Heartworm disease is a serious disease that should not be left untreated. This disease can cause severe lung and heart failure, other organ damage and also death in pets. So, if you are a pet parent, it’s important to know about common diseases that can be fatal to your pets. And one of them is also discussed below.
What is heartworm disease?
Heartworm disease is a potentially fatal, but preventable, infection caused by a worm parasite. The organism is transmitted by mosquitoes that carry heartworm larvae from an infected animal host to a new animal host. These larvae grow into adult worms in several months and live in the blood vessels that serve the heart and lungs. Usually young dogs could not bear heartworm infections or treatments because of their smaller blood vessels and heart chambers, saving young dogs from vessel damage or blockage.
How is heartworm spread from one pet to another?
The only way in which heartworms are transmitted is through the bite of the infected mosquito. So even if the uninfected mosquito bites your infected dog, and then bites your uninfected dog the same night, the virus will not be spread from one dog to the other. That is because when a mosquito bites an infected animal, the heartworm needs to go through an incubation period in the mosquito until the mosquito can infect other animals.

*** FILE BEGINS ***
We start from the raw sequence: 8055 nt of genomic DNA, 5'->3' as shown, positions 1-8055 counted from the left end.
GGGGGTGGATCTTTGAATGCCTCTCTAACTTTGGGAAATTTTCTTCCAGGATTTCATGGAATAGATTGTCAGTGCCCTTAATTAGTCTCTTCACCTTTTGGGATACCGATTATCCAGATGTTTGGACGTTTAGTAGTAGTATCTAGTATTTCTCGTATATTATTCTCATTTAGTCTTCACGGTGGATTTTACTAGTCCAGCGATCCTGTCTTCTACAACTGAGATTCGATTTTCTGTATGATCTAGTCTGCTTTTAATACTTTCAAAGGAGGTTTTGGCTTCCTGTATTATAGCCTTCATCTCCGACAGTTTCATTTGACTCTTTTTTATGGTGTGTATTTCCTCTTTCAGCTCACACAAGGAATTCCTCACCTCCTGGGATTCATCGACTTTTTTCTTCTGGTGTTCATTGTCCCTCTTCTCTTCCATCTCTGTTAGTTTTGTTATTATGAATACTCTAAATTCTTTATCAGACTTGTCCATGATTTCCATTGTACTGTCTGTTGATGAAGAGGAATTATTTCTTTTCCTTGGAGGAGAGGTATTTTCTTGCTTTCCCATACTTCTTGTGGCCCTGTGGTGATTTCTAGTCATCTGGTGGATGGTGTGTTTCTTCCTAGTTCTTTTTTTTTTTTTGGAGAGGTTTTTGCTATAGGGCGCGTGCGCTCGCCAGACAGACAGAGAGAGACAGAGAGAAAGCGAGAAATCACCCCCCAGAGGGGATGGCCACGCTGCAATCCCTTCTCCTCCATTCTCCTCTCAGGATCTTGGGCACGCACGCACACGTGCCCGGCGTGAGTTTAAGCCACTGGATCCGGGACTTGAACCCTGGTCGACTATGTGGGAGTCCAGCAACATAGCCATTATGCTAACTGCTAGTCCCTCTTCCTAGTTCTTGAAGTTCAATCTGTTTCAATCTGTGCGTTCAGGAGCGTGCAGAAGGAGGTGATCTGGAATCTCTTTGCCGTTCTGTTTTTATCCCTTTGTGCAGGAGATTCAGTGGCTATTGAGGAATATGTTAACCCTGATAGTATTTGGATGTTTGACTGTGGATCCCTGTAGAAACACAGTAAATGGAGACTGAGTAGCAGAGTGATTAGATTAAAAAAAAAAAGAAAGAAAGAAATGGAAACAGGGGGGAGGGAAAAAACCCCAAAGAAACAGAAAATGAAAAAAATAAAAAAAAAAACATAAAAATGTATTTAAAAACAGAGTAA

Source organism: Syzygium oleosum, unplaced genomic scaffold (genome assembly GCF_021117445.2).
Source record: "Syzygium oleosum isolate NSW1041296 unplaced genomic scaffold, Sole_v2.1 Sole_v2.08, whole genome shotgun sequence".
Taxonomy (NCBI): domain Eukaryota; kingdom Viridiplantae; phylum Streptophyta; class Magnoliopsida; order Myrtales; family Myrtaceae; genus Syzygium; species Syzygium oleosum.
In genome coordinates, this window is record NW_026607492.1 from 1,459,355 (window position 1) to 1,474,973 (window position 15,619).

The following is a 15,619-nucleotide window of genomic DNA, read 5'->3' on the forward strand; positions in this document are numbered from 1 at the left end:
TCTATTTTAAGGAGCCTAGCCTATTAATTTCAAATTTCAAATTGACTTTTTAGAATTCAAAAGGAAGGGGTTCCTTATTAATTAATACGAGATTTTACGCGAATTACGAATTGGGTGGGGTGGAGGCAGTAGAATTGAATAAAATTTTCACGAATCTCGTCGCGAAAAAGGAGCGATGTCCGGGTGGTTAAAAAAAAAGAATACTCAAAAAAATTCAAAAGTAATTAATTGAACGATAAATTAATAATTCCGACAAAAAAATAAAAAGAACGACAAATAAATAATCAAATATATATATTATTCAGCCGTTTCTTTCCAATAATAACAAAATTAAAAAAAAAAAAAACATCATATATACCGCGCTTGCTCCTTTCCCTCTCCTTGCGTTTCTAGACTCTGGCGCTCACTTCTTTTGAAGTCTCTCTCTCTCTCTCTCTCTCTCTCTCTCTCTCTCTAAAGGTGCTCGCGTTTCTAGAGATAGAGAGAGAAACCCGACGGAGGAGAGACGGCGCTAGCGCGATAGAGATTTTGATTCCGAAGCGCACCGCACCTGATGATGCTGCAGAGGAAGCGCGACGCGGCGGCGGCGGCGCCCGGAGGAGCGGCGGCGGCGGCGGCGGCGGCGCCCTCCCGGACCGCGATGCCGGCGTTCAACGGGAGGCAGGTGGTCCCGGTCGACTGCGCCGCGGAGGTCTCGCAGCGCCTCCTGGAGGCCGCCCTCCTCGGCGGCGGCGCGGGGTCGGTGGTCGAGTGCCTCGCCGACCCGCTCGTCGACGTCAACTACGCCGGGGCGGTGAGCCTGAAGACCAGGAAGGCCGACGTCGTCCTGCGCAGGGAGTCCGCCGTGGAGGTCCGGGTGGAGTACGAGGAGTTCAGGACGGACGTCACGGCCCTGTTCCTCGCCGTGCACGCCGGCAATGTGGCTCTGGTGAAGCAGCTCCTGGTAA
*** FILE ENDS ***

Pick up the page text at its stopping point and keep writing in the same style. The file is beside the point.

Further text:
What are the symptoms of this disease in dogs?
Heartworm symptoms in dogs begin to occur after the worm reaches maturity, usually about 6 months post-implantation. Signs include:
- Distended chest.
- Allergic reactions.
- Collapsing or fainting.
- A dry unproductive cough.
- Inactivity or laziness.
- Weight loss and loss of appetite.
- Shallow and rapid breathing.
Heartworm testing- What you need to know:
The American Heartworm Society recommends regular preventive heartworm tests all year round and once a year. The test is a basic blood test, performed quickly and easily in the office. It only picks up the presence of adult female heartworms. This means that it will not turn positive unless your dog has been infected for at least 6 months. It is important to diagnose and treat early heartworm before it has a chance of causing a lot of damage. It is a smart decision to have your dog tested every year.
Is there a vaccine for heartworm disease?
The FDA-CVM has announced the approval of ProHeart 12 (moxidectin), a 12-month extended-release injection for dogs 12 months or older to prevent heartworm. With six-month duration of action to prevent heartworm disease, Moxidectin – a macrocyclic lactone anti-parasitic compound- has already been approved in the extended release formulation as ProHeart 6. The formulation of ProHeart 12 is the same as the previously approved drug but contains three times the concentration of moxidectin, resulting in a 12-month period of operation. ProHeart 12 is also approved for the treatment of recurrent larval and adult hook worm infections.